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What’s the law on getting my deposit back from my landlord in Spain?

The Local Spain
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What’s the law on getting my deposit back from my landlord in Spain?
What is the law on getting my deposit back from my landlord in Spain? Kari Shea / Unsplash

Experiencing difficulties when trying to get your rental deposit back in Spain is a common problem, so what does the law say about it and what can you do when your landlord refuses?

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Almost every day on certain social media groups there are foreigners complaining that their landlords won’t give them back their security deposits. It's a common problem, especially in bigger cities such as Barcelona.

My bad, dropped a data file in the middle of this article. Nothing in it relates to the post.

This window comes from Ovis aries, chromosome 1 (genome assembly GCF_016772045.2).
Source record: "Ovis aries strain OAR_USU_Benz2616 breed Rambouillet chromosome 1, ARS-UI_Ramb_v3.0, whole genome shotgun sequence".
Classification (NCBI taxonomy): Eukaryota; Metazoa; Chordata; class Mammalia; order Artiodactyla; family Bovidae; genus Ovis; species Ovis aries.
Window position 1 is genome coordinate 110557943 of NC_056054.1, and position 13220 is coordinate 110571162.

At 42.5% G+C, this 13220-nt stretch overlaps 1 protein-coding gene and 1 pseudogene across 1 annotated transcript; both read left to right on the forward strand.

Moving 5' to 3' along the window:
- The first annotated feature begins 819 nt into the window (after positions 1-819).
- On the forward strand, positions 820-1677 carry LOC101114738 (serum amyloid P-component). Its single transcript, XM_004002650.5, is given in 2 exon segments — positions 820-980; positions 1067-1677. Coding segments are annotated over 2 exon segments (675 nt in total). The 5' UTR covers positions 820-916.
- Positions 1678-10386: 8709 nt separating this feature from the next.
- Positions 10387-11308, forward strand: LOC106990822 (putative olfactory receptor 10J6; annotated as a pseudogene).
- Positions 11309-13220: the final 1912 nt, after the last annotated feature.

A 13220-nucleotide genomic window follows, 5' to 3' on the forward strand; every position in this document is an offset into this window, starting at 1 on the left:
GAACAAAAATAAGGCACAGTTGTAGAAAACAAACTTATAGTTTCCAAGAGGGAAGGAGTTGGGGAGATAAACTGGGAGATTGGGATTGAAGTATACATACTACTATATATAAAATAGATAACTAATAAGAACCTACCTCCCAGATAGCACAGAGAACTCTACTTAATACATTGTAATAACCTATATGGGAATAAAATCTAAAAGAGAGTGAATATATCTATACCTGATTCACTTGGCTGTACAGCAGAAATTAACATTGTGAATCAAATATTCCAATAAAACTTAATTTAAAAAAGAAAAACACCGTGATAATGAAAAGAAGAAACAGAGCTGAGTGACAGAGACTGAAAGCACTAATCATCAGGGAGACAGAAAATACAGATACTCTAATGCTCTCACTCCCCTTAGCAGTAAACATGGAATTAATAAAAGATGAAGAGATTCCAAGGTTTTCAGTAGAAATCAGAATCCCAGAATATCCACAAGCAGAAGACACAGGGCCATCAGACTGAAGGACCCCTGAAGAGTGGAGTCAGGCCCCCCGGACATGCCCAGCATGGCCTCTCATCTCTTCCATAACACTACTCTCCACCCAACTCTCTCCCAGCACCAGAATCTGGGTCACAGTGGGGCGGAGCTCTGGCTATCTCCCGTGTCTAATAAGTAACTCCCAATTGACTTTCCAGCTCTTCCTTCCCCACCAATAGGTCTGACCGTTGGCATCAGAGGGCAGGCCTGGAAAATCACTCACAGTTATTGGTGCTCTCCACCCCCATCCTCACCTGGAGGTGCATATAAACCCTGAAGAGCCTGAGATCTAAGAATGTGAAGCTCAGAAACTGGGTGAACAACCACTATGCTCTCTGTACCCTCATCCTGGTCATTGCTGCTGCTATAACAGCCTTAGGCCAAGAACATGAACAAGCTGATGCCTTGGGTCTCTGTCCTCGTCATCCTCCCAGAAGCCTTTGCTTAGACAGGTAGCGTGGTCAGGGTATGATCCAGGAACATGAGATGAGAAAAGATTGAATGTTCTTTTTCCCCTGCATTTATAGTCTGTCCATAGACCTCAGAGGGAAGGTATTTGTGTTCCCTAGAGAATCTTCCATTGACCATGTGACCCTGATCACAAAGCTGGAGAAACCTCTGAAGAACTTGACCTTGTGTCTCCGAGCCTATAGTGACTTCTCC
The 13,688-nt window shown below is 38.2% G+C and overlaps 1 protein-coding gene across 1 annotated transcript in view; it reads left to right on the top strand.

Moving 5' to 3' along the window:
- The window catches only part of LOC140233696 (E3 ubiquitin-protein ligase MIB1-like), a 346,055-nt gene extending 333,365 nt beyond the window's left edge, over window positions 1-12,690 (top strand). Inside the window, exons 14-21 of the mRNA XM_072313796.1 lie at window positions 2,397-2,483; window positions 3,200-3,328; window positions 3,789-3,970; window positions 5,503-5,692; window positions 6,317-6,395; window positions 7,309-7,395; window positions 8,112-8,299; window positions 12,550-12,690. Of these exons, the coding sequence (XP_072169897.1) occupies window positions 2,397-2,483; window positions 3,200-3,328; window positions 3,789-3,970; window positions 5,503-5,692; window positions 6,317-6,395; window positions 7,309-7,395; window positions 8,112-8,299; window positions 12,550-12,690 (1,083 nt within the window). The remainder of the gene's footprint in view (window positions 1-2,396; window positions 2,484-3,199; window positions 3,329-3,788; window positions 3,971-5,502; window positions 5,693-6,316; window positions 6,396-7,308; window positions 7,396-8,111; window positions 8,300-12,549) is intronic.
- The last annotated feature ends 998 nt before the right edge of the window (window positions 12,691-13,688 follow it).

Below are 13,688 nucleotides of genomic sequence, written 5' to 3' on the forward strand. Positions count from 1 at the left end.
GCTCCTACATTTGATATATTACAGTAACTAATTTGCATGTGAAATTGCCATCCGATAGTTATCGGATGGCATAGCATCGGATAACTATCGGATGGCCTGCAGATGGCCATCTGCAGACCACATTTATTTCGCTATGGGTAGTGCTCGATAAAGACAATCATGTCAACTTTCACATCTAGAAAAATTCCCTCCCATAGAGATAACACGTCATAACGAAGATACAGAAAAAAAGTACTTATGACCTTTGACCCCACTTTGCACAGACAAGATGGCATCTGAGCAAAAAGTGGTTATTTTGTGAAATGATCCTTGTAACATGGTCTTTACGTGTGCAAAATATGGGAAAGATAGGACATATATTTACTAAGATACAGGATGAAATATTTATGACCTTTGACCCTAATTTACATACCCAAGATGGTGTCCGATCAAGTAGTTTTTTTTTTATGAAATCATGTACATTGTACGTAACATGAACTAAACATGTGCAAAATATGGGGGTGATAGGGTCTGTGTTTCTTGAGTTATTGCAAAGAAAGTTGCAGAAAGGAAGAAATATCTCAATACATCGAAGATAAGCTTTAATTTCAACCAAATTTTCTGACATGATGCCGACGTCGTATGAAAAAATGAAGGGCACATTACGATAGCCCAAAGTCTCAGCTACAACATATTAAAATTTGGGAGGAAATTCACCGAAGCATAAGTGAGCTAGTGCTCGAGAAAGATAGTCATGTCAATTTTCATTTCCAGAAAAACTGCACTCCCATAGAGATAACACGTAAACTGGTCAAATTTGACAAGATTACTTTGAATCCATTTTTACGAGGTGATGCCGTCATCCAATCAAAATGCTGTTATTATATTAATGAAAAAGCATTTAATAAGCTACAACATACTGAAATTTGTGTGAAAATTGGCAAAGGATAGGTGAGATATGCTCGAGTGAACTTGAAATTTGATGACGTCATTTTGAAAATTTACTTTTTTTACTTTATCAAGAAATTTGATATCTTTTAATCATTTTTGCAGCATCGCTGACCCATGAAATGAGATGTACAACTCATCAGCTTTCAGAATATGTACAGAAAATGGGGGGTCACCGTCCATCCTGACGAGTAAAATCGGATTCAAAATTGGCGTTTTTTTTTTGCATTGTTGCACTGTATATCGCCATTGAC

It may be a case of landlords trying to avoid paying you back the deposit and refusing to answer your calls or e-mails, or it may be the case they need to keep it to pay for repairs due to damages. 

What does the law say regarding deposits?

According to article 36.4 of the Urban Leasing Law (LAU), "the balance of the cash deposit that must be returned to the lessee at the end of the lease, will accrue the legal interest, after one month from the delivery of the keys by the same without such restitution having been made effective". 

This means that once the rental contract is finished, the owner has a period of 30 days to examine the state of the house and, if everything is ok, return the amount of the deposit. If the refund of the deposit is delayed, then the tenant is within their rights to charge late fees.